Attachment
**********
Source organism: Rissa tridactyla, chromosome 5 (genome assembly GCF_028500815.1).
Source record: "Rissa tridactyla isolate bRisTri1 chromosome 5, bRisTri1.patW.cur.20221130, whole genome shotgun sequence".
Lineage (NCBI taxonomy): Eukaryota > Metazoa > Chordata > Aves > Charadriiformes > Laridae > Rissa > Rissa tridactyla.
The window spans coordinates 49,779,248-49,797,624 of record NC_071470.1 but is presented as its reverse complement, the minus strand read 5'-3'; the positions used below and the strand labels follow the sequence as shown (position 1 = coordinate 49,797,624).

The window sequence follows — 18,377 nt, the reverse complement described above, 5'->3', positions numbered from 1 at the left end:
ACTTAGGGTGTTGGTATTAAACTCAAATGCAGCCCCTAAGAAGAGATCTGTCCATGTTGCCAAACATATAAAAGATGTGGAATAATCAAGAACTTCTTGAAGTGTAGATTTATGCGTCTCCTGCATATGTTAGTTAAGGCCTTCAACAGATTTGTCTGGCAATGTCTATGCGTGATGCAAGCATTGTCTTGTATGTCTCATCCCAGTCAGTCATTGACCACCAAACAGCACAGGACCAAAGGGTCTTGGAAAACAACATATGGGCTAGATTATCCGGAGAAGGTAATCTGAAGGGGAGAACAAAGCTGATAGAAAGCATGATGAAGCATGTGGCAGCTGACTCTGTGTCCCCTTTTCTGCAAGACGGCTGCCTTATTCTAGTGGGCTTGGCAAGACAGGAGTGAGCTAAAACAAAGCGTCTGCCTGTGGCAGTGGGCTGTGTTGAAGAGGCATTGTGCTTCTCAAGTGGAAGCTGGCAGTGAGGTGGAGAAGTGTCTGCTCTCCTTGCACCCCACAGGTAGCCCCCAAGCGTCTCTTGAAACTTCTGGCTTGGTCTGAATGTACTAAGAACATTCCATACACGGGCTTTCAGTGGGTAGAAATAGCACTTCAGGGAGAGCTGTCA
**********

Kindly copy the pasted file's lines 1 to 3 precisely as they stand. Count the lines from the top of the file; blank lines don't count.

Source organism: Rissa tridactyla, chromosome 5 (genome assembly GCF_028500815.1).
Source record: "Rissa tridactyla isolate bRisTri1 chromosome 5, bRisTri1.patW.cur.20221130, whole genome shotgun sequence".
Lineage (NCBI taxonomy): Eukaryota > Metazoa > Chordata > Aves > Charadriiformes > Laridae > Rissa > Rissa tridactyla.